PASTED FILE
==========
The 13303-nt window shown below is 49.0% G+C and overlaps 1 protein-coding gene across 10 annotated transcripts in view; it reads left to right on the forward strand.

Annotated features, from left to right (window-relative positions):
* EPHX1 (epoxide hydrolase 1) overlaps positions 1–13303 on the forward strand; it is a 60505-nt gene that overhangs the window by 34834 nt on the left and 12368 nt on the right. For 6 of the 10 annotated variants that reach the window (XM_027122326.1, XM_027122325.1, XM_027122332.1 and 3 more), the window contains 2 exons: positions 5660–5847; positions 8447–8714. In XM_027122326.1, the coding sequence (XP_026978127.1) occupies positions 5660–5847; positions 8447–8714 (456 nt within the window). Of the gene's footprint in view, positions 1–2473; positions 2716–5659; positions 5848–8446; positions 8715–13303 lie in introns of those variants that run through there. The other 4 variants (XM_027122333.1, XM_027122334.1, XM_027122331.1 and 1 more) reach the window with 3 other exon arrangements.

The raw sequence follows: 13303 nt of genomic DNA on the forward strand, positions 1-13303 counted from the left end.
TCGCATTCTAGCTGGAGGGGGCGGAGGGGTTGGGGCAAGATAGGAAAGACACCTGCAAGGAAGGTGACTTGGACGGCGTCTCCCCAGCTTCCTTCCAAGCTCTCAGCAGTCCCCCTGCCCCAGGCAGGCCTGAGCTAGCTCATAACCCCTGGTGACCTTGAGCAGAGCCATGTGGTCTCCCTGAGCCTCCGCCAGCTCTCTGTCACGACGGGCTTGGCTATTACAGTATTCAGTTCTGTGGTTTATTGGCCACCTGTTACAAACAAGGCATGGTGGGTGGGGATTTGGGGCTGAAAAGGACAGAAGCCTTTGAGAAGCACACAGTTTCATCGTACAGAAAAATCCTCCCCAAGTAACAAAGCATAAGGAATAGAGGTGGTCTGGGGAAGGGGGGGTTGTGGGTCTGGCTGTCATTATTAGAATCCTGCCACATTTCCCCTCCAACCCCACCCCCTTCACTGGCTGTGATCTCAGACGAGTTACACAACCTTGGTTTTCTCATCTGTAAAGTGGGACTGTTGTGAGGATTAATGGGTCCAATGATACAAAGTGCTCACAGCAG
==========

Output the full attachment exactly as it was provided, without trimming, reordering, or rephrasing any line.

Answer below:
The 13303-nt window shown below is 49.0% G+C and overlaps 1 protein-coding gene across 10 annotated transcripts in view; it reads left to right on the forward strand.

Annotated features, from left to right (window-relative positions):
* EPHX1 (epoxide hydrolase 1) overlaps positions 1–13303 on the forward strand; it is a 60505-nt gene that overhangs the window by 34834 nt on the left and 12368 nt on the right. For 6 of the 10 annotated variants that reach the window (XM_027122326.1, XM_027122325.1, XM_027122332.1 and 3 more), the window contains 2 exons: positions 5660–5847; positions 8447–8714. In XM_027122326.1, the coding sequence (XP_026978127.1) occupies positions 5660–5847; positions 8447–8714 (456 nt within the window). Of the gene's footprint in view, positions 1–2473; positions 2716–5659; positions 5848–8446; positions 8715–13303 lie in introns of those variants that run through there. The other 4 variants (XM_027122333.1, XM_027122334.1, XM_027122331.1 and 1 more) reach the window with 3 other exon arrangements.

The raw sequence follows: 13303 nt of genomic DNA on the forward strand, positions 1-13303 counted from the left end.
TCGCATTCTAGCTGGAGGGGGCGGAGGGGTTGGGGCAAGATAGGAAAGACACCTGCAAGGAAGGTGACTTGGACGGCGTCTCCCCAGCTTCCTTCCAAGCTCTCAGCAGTCCCCCTGCCCCAGGCAGGCCTGAGCTAGCTCATAACCCCTGGTGACCTTGAGCAGAGCCATGTGGTCTCCCTGAGCCTCCGCCAGCTCTCTGTCACGACGGGCTTGGCTATTACAGTATTCAGTTCTGTGGTTTATTGGCCACCTGTTACAAACAAGGCATGGTGGGTGGGGATTTGGGGCTGAAAAGGACAGAAGCCTTTGAGAAGCACACAGTTTCATCGTACAGAAAAATCCTCCCCAAGTAACAAAGCATAAGGAATAGAGGTGGTCTGGGGAAGGGGGGGTTGTGGGTCTGGCTGTCATTATTAGAATCCTGCCACATTTCCCCTCCAACCCCACCCCCTTCACTGGCTGTGATCTCAGACGAGTTACACAACCTTGGTTTTCTCATCTGTAAAGTGGGACTGTTGTGAGGATTAATGGGTCCAATGATACAAAGTGCTCACAGCAG